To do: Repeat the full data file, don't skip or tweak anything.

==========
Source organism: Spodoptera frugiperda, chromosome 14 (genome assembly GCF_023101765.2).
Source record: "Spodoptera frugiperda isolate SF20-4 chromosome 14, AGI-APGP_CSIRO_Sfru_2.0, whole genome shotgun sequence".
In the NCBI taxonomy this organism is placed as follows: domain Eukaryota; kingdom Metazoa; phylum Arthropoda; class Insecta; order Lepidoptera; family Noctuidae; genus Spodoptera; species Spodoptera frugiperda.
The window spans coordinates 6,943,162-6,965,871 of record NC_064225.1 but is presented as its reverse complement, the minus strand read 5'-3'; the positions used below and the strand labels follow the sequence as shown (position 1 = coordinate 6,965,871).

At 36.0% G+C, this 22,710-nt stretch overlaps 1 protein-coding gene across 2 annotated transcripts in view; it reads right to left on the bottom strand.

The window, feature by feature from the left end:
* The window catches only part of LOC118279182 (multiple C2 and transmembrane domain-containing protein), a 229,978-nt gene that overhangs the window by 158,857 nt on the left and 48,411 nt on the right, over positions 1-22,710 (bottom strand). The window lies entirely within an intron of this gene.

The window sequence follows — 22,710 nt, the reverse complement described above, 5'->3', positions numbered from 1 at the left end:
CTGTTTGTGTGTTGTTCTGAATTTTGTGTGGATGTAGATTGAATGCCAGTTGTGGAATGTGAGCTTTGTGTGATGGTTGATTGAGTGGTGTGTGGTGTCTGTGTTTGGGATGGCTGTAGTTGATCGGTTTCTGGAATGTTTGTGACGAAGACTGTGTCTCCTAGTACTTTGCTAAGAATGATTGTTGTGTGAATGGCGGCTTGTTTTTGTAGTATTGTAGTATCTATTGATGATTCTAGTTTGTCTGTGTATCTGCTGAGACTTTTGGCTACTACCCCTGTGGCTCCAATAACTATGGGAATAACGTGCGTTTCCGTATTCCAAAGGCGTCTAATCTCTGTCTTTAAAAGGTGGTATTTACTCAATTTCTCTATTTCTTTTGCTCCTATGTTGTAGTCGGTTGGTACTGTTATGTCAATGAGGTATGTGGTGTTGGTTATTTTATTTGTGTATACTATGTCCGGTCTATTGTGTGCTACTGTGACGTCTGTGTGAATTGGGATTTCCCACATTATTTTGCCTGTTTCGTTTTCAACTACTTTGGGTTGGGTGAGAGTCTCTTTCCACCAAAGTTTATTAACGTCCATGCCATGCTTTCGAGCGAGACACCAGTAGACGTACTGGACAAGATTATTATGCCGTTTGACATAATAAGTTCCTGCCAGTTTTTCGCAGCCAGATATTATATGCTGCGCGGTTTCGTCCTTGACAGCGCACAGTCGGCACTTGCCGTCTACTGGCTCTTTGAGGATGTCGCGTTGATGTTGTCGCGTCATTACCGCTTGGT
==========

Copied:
Source organism: Spodoptera frugiperda, chromosome 14 (genome assembly GCF_023101765.2).
Source record: "Spodoptera frugiperda isolate SF20-4 chromosome 14, AGI-APGP_CSIRO_Sfru_2.0, whole genome shotgun sequence".
In the NCBI taxonomy this organism is placed as follows: domain Eukaryota; kingdom Metazoa; phylum Arthropoda; class Insecta; order Lepidoptera; family Noctuidae; genus Spodoptera; species Spodoptera frugiperda.
The window spans coordinates 6,943,162-6,965,871 of record NC_064225.1 but is presented as its reverse complement, the minus strand read 5'-3'; the positions used below and the strand labels follow the sequence as shown (position 1 = coordinate 6,965,871).

At 36.0% G+C, this 22,710-nt stretch overlaps 1 protein-coding gene across 2 annotated transcripts in view; it reads right to left on the bottom strand.

The window, feature by feature from the left end:
* The window catches only part of LOC118279182 (multiple C2 and transmembrane domain-containing protein), a 229,978-nt gene that overhangs the window by 158,857 nt on the left and 48,411 nt on the right, over positions 1-22,710 (bottom strand). The window lies entirely within an intron of this gene.

The window sequence follows — 22,710 nt, the reverse complement described above, 5'->3', positions numbered from 1 at the left end:
CTGTTTGTGTGTTGTTCTGAATTTTGTGTGGATGTAGATTGAATGCCAGTTGTGGAATGTGAGCTTTGTGTGATGGTTGATTGAGTGGTGTGTGGTGTCTGTGTTTGGGATGGCTGTAGTTGATCGGTTTCTGGAATGTTTGTGACGAAGACTGTGTCTCCTAGTACTTTGCTAAGAATGATTGTTGTGTGAATGGCGGCTTGTTTTTGTAGTATTGTAGTATCTATTGATGATTCTAGTTTGTCTGTGTATCTGCTGAGACTTTTGGCTACTACCCCTGTGGCTCCAATAACTATGGGAATAACGTGCGTTTCCGTATTCCAAAGGCGTCTAATCTCTGTCTTTAAAAGGTGGTATTTACTCAATTTCTCTATTTCTTTTGCTCCTATGTTGTAGTCGGTTGGTACTGTTATGTCAATGAGGTATGTGGTGTTGGTTATTTTATTTGTGTATACTATGTCCGGTCTATTGTGTGCTACTGTGACGTCTGTGTGAATTGGGATTTCCCACATTATTTTGCCTGTTTCGTTTTCAACTACTTTGGGTTGGGTGAGAGTCTCTTTCCACCAAAGTTTATTAACGTCCATGCCATGCTTTCGAGCGAGACACCAGTAGACGTACTGGACAAGATTATTATGCCGTTTGACATAATAAGTTCCTGCCAGTTTTTCGCAGCCAGATATTATATGCTGCGCGGTTTCGTCCTTGACAGCGCACAGTCGGCACTTGCCGTCTACTGGCTCTTTGAGGATGTCGCGTTGATGTTGTCGCGTCATTACCGCTTGGT